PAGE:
Stereotypes Persist Even Where Immigrants Don't

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It's never been easy to be part of the huddled masses. The Statue of Liberty may not be choosy about the wretched refuse she allows in the door, but Americans haven't always been so hospitable. Immigrants from Ireland landed in the U.S. in the 1850s only to find shop windows festooned with signs reading "No Irish Need Apply." The Chinese toiled to build our transcontinental railroad in the 1860s only to see the infamous Chinese Exclusion Act signed in 1882, suspending further immigration. The unwritten rule was simple: pretty much anyone was welcome, except the newest group — or at least the one arriving in the greatest numbers — who would have a harder go of things.

All that's changed, though, right? In our new postracial world, haven't we risen above such petty prejudice? Actually, no, we haven't. But the good news is, we're doing better than you might expect. According to a new study released by a pair of sociology professors, the battle between Lady Liberty and Lou Dobbs is now being fought to a draw, and our better angels may slowly be prevailing.

The research, conducted by Jeffrey Timberlake of the University of Cincinnati and Rhys Williams of Loyola University Chicago, was presented this week at the annual convention of the American Sociological Association, in San Francisco. In order to take America's temperature on the often overheated topic of immigrants, the researchers went to an unlikely place: Ohio.

For all its purple-state, heartland rep, large portions of Ohio are still very monochrome — which is to say white — and mostly untouched by on-the-ground experience with people not born in the U.S. Local opinions about immigrants would thus presumably be shaped mostly by what people read or see on TV, combined with a general sense of America's shared melting-pot history. "This makes Ohio ideal for understanding public attitudes ... largely unaffected by actual immigrant levels," the researchers wrote.

Timberlake and Rhys surveyed more than 2,100 Ohioans about their attitudes toward four groups: Europeans, Asians, Middle Easterners and Latinos, specifically asking them about each group's intelligence, income levels, self-sufficiency, ability to assimilate and proclivity toward violence. The results were often surprising — and often not.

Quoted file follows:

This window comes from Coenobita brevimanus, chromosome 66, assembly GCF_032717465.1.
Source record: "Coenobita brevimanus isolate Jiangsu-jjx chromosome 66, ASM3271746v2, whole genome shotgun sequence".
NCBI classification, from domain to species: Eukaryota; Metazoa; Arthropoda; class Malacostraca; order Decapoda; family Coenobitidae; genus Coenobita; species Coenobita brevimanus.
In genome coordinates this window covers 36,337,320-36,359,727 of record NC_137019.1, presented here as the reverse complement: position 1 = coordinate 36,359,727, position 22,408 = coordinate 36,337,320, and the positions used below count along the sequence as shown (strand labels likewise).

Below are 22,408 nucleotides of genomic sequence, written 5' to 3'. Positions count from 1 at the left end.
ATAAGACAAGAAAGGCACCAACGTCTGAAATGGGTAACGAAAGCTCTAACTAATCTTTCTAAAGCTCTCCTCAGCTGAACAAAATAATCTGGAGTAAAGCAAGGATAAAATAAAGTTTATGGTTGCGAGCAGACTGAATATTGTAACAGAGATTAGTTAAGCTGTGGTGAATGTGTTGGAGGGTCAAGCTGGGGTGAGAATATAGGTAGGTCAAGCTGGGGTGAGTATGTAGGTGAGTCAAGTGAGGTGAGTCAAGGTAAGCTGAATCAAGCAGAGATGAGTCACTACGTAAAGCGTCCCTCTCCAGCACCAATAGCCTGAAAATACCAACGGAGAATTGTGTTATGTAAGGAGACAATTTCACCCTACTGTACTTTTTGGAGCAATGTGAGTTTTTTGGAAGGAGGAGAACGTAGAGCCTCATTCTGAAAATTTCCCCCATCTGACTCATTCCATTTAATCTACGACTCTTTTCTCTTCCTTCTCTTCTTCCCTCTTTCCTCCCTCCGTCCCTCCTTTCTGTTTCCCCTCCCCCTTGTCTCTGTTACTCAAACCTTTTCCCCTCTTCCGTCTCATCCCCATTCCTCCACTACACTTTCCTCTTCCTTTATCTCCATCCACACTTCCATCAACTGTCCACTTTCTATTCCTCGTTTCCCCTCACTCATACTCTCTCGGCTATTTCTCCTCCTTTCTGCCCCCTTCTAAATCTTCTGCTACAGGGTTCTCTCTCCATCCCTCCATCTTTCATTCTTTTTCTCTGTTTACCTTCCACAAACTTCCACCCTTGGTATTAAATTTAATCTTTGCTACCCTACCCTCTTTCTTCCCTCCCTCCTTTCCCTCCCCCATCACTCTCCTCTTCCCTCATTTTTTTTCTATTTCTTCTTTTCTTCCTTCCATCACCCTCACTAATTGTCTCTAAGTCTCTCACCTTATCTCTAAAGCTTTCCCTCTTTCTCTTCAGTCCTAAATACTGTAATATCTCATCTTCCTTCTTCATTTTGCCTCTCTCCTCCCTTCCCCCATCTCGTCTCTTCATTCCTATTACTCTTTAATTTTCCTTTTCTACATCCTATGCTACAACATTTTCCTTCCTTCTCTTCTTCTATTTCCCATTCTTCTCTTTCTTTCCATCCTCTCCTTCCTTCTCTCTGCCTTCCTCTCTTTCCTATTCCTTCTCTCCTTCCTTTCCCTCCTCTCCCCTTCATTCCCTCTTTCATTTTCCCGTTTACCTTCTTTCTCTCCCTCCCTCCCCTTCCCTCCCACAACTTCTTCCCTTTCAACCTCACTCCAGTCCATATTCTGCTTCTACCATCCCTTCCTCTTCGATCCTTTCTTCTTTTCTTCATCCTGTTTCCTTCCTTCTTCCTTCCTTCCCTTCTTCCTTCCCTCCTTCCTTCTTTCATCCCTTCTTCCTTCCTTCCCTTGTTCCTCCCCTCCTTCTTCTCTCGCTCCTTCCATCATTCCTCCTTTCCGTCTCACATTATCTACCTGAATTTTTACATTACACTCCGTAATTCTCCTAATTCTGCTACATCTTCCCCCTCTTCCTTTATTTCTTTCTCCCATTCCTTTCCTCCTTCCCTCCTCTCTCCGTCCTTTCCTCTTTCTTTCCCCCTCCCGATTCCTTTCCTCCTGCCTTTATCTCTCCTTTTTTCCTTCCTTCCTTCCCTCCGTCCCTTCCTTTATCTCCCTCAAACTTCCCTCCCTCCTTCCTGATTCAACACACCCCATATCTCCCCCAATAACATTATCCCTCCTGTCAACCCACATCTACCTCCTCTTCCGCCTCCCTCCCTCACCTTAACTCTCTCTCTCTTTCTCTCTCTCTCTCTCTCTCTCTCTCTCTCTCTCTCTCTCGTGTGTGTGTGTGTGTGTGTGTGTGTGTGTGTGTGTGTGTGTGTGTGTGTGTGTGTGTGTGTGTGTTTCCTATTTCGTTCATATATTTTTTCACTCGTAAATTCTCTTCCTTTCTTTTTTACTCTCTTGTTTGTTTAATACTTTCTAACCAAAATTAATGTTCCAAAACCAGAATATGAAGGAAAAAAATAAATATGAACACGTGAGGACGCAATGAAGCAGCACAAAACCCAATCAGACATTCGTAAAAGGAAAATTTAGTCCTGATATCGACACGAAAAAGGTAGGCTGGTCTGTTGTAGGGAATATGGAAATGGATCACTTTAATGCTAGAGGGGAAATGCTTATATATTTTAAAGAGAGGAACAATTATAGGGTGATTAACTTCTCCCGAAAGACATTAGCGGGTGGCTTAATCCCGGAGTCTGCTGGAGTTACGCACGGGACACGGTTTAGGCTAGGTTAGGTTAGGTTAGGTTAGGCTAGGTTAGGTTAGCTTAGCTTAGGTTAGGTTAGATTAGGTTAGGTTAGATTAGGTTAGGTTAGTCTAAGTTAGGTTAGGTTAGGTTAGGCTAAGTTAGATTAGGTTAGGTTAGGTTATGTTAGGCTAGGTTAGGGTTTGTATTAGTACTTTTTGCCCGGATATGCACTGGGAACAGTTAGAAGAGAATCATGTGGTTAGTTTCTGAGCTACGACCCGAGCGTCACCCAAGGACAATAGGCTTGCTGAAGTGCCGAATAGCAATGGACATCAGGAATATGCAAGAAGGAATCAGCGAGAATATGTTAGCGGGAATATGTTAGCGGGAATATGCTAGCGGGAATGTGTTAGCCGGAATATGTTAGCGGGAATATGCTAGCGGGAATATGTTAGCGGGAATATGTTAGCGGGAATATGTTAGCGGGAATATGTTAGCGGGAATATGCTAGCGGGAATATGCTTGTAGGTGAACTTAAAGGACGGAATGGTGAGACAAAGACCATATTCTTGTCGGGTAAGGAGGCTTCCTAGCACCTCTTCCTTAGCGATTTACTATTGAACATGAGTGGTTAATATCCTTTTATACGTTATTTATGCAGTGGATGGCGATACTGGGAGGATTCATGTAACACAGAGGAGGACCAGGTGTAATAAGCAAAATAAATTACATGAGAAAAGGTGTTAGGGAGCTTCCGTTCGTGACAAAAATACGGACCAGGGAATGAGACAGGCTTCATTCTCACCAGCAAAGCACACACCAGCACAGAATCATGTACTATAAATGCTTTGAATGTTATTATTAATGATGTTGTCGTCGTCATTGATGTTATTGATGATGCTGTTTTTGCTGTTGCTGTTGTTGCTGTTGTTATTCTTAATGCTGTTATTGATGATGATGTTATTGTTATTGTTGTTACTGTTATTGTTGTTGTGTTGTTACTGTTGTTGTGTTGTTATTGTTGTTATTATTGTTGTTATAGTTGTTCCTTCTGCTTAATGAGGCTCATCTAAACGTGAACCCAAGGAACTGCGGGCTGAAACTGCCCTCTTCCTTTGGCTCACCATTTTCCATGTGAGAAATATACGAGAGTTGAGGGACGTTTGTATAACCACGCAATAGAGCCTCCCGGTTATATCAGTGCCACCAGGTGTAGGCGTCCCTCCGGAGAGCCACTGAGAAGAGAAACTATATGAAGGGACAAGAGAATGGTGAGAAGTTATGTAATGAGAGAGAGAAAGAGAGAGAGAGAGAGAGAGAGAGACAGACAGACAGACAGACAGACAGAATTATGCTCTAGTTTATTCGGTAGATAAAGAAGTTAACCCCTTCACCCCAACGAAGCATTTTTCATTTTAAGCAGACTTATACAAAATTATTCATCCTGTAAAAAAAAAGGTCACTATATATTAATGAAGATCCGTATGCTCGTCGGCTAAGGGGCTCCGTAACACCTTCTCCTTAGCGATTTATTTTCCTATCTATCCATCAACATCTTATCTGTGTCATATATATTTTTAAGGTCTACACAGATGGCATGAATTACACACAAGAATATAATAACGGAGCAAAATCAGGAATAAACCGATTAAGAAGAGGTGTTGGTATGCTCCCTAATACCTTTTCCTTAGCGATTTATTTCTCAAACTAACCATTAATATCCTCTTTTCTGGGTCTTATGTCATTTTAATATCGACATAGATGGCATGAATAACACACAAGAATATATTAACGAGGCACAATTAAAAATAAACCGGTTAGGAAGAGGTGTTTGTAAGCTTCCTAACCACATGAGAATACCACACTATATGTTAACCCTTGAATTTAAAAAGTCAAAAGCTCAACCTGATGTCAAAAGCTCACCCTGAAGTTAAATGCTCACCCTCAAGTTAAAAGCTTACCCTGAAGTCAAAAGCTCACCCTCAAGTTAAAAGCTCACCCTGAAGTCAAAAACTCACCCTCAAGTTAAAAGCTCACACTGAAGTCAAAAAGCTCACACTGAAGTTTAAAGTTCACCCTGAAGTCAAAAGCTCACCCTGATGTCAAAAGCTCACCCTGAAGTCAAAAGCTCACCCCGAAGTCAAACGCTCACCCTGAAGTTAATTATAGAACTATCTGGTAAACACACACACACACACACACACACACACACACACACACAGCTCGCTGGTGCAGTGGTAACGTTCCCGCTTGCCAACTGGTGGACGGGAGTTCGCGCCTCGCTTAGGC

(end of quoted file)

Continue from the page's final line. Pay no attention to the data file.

Uniformly, Asians finished first in the wealth, intelligence and self-sufficiency categories, followed by Europeans and Middle Easterners, with Latinos finishing last. Asians fell a notch, to second, in willingness to assimilate, with Europeans taking the top spot. When it came to violence, the order was reversed: Latinos on top, then Middle Easterners, then Europeans and Asians.

"In some respects, this was exactly what we expected," says Timberlake. The stereotypes of wealthy, studious Asians and ready-to-fit-in Europeans have been fixed in the public mind for years now, and endure even in homogenous communities in which the need for real assimilation ended long ago.

The extremely low marks for Latinos, on the other hand, are of more recent vintage. Immigrants from south of the border may never have enjoyed the same cultural cachet as, say, those from France or England, but the cratering of their numbers is almost surely the result of more than two years of campaign-trail rhetoric and cable fulminations on the issue of illegal Mexican immigrants. "I can't say for certain how the data would have been different in the pre–Lou Dobbs or Glenn Beck era," says Timberlake, "but it seems we're seeing the reflection of the general debate."

Still, there's happy news within the findings. Timberlake was especially pleased by the relatively positive marks given Middle Easterners — hardly something that would have been expected after Sept. 11. "Even in the post-9/11 context, we're not seeing Middle Easterners stirring much fear, or at least as much as we thought," says Timberlake. Indeed, they stir a fair amount of respect, with 75% of respondents not questioning their self-sufficiency, 81% having no quarrel with their intelligence and 69% rejecting the stereotype that they are generally poor.

Similarly, though Asians must often combat a reputation for standoffishness, just 38% of Ohioans saw them that way. And while only 31% of respondents believed Latinos were self-sufficient enough to get by without government handouts, another 23% had no opinion, meaning the idea that immigrants from the Spanish-speaking world cannot get by without the federal dole is now, at least, a minority view.

That may be small consolation for the Latino community, which just saw one of its members ascend to the Supreme Court but must still struggle for basic respect. Yet the study does suggest ways to fix the problem. For one thing, Timberlake says, the cable ranters should pipe down — or the audience should switch them off. "These people are entertainers seeking attention," he says. "I don't see the value of ginning up hatred of a particular group. All that does is diminish our chance to solve the problem."

Hard economic times — and the desperation with which people who still have jobs guard them — may also be exacerbating the problem. So as the fiscal crisis eases, the anti-immigrant bias may too. Most important, says Timberlake, is to remember U.S. history. Every immigrant group that was demonized and ostracized eventually overcame the prejudice and became part of the nation's cultural quilt. "We've seen this movie before," he says. It almost always ends happily.